Archive for ‘Taxes’

October 26, 2008

Waukesha Carnival 10-26-2008

by thoughtfulconservative

Where to begin? How about where we’re all hit–the wallet.

Dad29 exposes the Democrats plans for 401(k)s.

The Asian Badger links to a Wall Street Journal article that shows

that high tax rates on the “producers” cause dis-incentives on those who are the payors of those tax rates. At some point, they either stop producing or, move out of the country.

At Waukesha FYI, Darryl Enriquez notes that a local lady got her letter about the bailout printed in TIME magazine.

Politics are always on the mind. Kyle Prast wonders at Practically Speaking why Powell’s endorsement of Barack Obama matters.

JJ Gravelle muses in his own inimitable way about Colin Powell’s endorsement of Obama at The Daily Scoff.

Alex has a nice poll over at Hobo Springs. Go vote.

Locally, Wiggy gives us a short rant on yard signs at Wigderson’s Library & Pub.

Cindy Kilkenny at Fairly Conservative takes a critical look at Brookfield’s Vision 2035.

Meanwhile, Mayor Larry Nelson continues his steady stream of mayor memos. He’s a busy guy, I guess.

In miscellaneous posts, Bryon Houlgrave has some high school football “hits.”

MommaBlogger wonders what so secret about the 10 secrets of the effortlessly thin. You can read her thoughts at Homemaker’s Guide to the Galaxy.

At Inside New Berlin, Linda Richter informs about a year-round costume company. In New Berlin.

Find a tree? Curt Otto has reported one missing. A replacement is in the works. See Maple & Main for details.

Huckberry Dumbell adds a touch to his Ghost Blogging and Sunday Scan features. Go to Spring City Chronicle to find out.

That’s it for this week. If you see an interesting post, drop the link in a comment and I’ll add it to next week’s carnival.

October 20, 2008

What the $700 billion bailout does for taxpayers

by thoughtfulconservative

A summary follows. More in depth explanation can be found at CNNMoney.com.

  • A quick fix for the AMT to keep many middle-class taxpayers out of the reach of the alternative minimum tax in 2008.
  • Mortgage debt forgiveness, normally taxable income, won’t be. For awhile.
  • A break on education for some people.
  • The sales tax deduction, which expired last year, returns.
  • Homeowners who do not itemize can deduct up to $500 ($1,000 for joint filers) of property taxes in addition to the standard deduction.
  • If you’re 70.5 years or older you can withdraw up to $100,000 from an IRA and donate it to charity, tax-free.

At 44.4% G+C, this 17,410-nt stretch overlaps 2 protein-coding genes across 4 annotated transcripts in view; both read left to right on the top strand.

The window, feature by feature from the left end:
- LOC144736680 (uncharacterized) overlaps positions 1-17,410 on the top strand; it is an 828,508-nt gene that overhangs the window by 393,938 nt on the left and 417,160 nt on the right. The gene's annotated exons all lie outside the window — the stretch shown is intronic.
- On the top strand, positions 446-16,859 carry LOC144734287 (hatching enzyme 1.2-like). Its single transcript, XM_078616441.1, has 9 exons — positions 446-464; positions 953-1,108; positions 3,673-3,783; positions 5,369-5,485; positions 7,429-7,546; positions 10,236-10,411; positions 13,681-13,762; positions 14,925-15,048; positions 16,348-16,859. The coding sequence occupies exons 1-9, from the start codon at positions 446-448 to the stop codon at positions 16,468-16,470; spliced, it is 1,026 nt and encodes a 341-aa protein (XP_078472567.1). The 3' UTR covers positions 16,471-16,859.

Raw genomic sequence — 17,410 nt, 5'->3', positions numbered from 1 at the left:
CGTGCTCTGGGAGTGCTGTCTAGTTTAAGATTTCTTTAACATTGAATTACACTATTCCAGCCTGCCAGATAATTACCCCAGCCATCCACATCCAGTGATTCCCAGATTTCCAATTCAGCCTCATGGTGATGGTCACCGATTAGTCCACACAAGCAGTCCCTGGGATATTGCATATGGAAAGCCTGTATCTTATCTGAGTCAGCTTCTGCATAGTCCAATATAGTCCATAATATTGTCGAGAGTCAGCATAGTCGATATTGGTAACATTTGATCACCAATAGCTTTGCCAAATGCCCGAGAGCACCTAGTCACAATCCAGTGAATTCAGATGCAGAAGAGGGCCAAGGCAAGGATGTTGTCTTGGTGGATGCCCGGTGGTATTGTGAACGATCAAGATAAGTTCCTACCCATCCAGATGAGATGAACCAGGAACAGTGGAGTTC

• In 2009 (they skipped over 2008, says Luscombe) you can qualify for a credit of up to $500 for qualified improvements to make your home more energy efficient.
  • If you were affected by Hurricane Ike or this year’s floods or tornadoes in the Midwest, you may qualify fortax benefits.
September 20, 2008

Wall Street bailout – more questions than answers

by thoughtfulconservative

While I don’t agree with everything in this post, he asks a lot of good questions at the beginning.

Why is that every time bad investments made by private institutions go belly up, the U.S. taxpayers are called upon to socialize the financial risk? WHY?

Why is it that suddenly, government isn’t the problem, it’s the solution? [Ed.-My word, even Krugman has some good stuff here. Is the world going to end?]

Democrats and Republican lawmakers are to blame for the current mortgage and investment banking crisis. From a legislative perspective, they saw this coming years ago and did nothing to stop it. This has happened before. Remember when taxpayers were called upon to bailout the Resolution Trust Corporation and the S&L crisis in the 1990s?

I think he gives legislators too much credit. Maybe some saw what was coming. Most just hoped something would happen (like maybe they would get their pensions) before the worst happened.

Fannie and Freddie were worthy of rescue but not Lehman Bros. Then AIG and finally the whole ball of wax is going to get rescued. Will Lehman Bros. get a do over?

Cindy Kilkenny raises the question of financial terrorism. It didn’t originate with her; see her post for more links. I’m still not so sure, but it bears watching.

The Asian Badger (who, let’s say, knows what he’s talking about) had this to say,

In a way, over-regulation was how we got here (goes back to Congress mandating the underwriting of mortgages to non-qualified buyers…so all kinds of lax standards, shady brokers, swaps to manage the new risk, etc. sprang up).

See his post for his remedies. You may not agree with all of them, but many of them are common sense solutions, e.g., #6,

6) In line with #5, above, draw the line in the sand and announce the end of the “Greenspan Put” i.e. no more bailouts…period. I’ve written about the Greenspan Put and how it erases the “stupid penalty”. Put the stupid penalty back into the markets and watch the moronic risk-taking dry up. Risk-taking would still occur…it has to for the economy to move forward…but firms would have to adequately access the risk and price it accordingly. The end of the Greenspan Put would have the added effect of enabling shareholders and potential sharebuyers to realistically evaluate financial firms. [Ed.-Emphasis mine]